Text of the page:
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Ministers promise to protect UK economy against damaging EU data rules

23 Oct 2012 6:13 BST Back
Ministers promise to protect UK economy against damaging EU data rules
DMA News

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Ministers today (23 October) promised to work with the advertising industry to protect the UK economy against potentially damaging new EU data rules.

In a ministerial roundtable meeting Justice Minister Helen Grant MP and Culture Minister Ed Vaizey MP acknowledged the potential dangers of draft EU data protection regulations to the UK economy that also fall short of the EU’s stated aim of enhancing protection of individuals’ data privacy rights. They agreed to engage with industry representatives to ensure that any rule changes work for both consumers and business.

The roundtable was called by organisations representing businesses that use data for targeted marketing and sales purposes to register their concerns with ministers about the EU’s draft Data Protection Regulation, which will replace the existing Data Protection Directive.

The organisations present, including the Direct Marketing Association, the Advertising Association, the Internet Advertising Bureau, the IPA and ISBA, shared their agreement for the need for effective new data laws fit for the digital age. However, they cited proposed legislative changes including requiring explicit consent for the processing of most data, redefining personal information to include cookies and IP addresses, and introducing a new ‘right to be forgotten’ as being a threat to the viability of a data-driven internet economy.

Evidence presented at the roundtable included research published by the DMA in August, which estimated that the draft Regulation in its current form could cost UK businesses an estimated £47 billion in lost sales and additional regulatory costs.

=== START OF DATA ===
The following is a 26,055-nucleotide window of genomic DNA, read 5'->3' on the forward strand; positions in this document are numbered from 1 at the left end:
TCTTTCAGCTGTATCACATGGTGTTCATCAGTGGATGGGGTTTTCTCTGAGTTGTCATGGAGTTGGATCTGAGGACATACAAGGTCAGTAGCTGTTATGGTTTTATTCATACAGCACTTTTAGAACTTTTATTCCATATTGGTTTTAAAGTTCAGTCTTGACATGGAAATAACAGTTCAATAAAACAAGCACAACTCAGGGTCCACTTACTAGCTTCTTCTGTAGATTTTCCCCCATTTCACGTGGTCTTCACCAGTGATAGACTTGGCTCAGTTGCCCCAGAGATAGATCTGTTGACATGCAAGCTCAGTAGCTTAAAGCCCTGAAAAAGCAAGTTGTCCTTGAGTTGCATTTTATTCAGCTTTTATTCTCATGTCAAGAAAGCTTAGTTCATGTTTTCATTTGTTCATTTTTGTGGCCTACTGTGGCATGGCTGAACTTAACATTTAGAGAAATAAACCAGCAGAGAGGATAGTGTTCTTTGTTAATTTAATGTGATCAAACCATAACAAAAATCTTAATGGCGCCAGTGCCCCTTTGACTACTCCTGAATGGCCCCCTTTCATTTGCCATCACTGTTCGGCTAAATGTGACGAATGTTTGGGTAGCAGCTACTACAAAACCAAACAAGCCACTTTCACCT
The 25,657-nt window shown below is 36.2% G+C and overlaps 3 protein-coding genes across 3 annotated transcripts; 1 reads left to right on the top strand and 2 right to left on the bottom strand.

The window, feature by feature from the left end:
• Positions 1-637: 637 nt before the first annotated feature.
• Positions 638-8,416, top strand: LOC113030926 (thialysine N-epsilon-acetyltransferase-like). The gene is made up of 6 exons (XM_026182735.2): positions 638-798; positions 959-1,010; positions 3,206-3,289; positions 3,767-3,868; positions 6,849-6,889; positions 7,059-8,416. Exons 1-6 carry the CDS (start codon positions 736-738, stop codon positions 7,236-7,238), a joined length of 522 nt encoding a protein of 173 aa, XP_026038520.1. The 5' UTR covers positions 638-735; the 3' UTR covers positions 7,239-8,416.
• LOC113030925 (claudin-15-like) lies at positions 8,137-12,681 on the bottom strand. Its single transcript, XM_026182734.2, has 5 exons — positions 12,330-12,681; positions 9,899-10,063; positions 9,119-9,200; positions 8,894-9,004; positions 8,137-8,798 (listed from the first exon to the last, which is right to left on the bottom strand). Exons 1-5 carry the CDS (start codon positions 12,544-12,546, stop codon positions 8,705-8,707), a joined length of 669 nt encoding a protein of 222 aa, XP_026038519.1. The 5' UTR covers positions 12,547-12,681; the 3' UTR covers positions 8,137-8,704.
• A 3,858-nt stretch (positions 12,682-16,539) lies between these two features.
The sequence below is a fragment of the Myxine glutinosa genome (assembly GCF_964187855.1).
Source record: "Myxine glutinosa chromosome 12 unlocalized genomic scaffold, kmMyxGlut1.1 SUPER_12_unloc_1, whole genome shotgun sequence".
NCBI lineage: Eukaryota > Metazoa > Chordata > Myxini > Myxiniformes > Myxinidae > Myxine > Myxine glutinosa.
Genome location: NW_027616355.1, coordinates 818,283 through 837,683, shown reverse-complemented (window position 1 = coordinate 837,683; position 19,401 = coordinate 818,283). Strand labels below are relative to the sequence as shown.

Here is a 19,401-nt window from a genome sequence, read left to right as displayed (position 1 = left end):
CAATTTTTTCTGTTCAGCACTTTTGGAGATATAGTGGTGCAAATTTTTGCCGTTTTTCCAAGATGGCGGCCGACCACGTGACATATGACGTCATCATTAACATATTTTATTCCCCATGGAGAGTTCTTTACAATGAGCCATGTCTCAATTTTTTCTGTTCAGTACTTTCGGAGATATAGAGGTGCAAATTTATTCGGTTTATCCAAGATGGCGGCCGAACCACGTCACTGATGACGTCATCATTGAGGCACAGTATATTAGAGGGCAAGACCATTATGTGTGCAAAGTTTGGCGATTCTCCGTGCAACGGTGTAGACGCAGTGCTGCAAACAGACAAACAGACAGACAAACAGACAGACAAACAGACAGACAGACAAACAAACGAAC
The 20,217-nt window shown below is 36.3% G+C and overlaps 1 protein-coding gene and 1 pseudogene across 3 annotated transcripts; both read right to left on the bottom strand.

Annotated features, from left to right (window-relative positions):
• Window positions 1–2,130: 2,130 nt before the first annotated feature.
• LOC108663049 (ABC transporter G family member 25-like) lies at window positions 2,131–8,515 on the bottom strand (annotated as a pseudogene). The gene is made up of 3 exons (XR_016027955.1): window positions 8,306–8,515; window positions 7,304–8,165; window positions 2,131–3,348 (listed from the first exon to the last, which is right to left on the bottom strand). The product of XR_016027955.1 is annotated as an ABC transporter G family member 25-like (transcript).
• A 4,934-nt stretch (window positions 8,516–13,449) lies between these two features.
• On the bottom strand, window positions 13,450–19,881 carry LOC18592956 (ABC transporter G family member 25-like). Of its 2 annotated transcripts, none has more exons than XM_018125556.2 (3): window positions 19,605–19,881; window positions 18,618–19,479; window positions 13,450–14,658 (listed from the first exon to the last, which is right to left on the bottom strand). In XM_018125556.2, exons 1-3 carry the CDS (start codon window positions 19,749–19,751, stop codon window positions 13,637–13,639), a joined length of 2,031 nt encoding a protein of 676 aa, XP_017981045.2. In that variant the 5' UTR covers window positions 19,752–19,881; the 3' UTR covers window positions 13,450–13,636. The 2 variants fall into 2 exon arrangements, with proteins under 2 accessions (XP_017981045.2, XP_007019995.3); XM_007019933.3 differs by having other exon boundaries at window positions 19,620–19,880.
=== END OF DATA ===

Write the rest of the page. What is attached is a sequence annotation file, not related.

Justice Minister Helen Grant said:

“As technology advances, data protection rules must keep up but European legislators must balance these new rules against the risk of undermining UK businesses in the process. Governments, regulators and industry should be co-operating on proportionate rules to reassure and protect consumers.”

Culture Minister Ed Vaizey said:

“Britain’s creative industries and the strength of its online economy are the envy of Europe. This Regulation puts at risk the innovation which drives online business and creative content and it’s particularly important for the UK that we address this. We must find a way to protect consumers that doesn’t undermine some of our most valuable sectors.”

Chairman of the Direct Marketing Association, Scott Logie, who chaired the roundtable, said:

“While the UK remains mired in a protracted recession, the creative industries are among the few that are performing strongly, with direct marketing in particular making an outstanding contribution to the UK economy.

“We fully appreciate the need for data protection rules to be in place to build consumer trust in sharing their information with companies, but getting this balance wrong will have terrible financial consequences to UK plc.”

Contact
Tristan Garrick, Head of PR & Content Tel. 020 7291 3315 / tristan.garrick@dma.org.uk

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